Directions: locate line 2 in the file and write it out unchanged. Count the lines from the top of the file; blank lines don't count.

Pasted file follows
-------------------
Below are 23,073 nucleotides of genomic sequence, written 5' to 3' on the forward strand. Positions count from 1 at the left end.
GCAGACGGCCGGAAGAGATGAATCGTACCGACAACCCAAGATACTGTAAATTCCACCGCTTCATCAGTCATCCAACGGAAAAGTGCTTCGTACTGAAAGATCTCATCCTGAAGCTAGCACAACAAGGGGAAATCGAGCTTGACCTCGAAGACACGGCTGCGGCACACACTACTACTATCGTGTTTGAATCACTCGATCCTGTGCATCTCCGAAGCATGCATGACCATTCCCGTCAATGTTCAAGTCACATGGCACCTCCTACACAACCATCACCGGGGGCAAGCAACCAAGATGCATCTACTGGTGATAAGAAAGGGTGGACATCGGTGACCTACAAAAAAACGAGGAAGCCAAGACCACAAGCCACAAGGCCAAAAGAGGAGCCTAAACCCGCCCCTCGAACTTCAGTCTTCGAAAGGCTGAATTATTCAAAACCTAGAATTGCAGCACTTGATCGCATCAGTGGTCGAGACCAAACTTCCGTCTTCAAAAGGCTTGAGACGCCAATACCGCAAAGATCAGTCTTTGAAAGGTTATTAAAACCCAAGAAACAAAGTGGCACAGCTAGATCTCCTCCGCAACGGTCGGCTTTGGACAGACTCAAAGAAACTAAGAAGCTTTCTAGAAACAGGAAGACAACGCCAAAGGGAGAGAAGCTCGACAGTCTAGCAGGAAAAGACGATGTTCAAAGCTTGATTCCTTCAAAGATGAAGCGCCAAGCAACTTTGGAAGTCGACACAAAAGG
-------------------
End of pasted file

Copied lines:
GCAGACGGCCGGAAGAGATGAATCGTACCGACAACCCAAGATACTGTAAATTCCACCGCTTCATCAGTCATCCAACGGAAAAGTGCTTCGTACTGAAAGATCTCATCCTGAAGCTAGCACAACAAGGGGAAATCGAGCTTGACCTCGAAGACACGGCTGCGGCACACACTACTACTATCGTGTTTGAATCACTCGATCCTGTGCATCTCCGAAGCATGCATGACCATTCCCGTCAATGTTCAAGTCACATGGCACCTCCTACACAACCATCACCGGGGGCAAGCAACCAAGATGCATCTACTGGTGATAAGAAAGGGTGGACATCGGTGACCTACAAAAAAACGAGGAAGCCAAGACCACAAGCCACAAGGCCAAAAGAGGAGCCTAAACCCGCCCCTCGAACTTCAGTCTTCGAAAGGCTGAATTATTCAAAACCTAGAATTGCAGCACTTGATCGCATCAGTGGTCGAGACCAAACTTCCGTCTTCAAAAGGCTTGAGACGCCAATACCGCAAAGATCAGTCTTTGAAAGGTTATTAAAACCCAAGAAACAAAGTGGCACAGCTAGATCTCCTCCGCAACGGTCGGCTTTGGACAGACTCAAAGAAACTAAGAAGCTTTCTAGAAACAGGAAGACAACGCCAAAGGGAGAGAAGCTCGACAGTCTAGCAGGAAAAGACGATGTTCAAAGCTTGATTCCTTCAAAGATGAAGCGCCAAGCAACTTTGGAAGTCGACACAAAAGG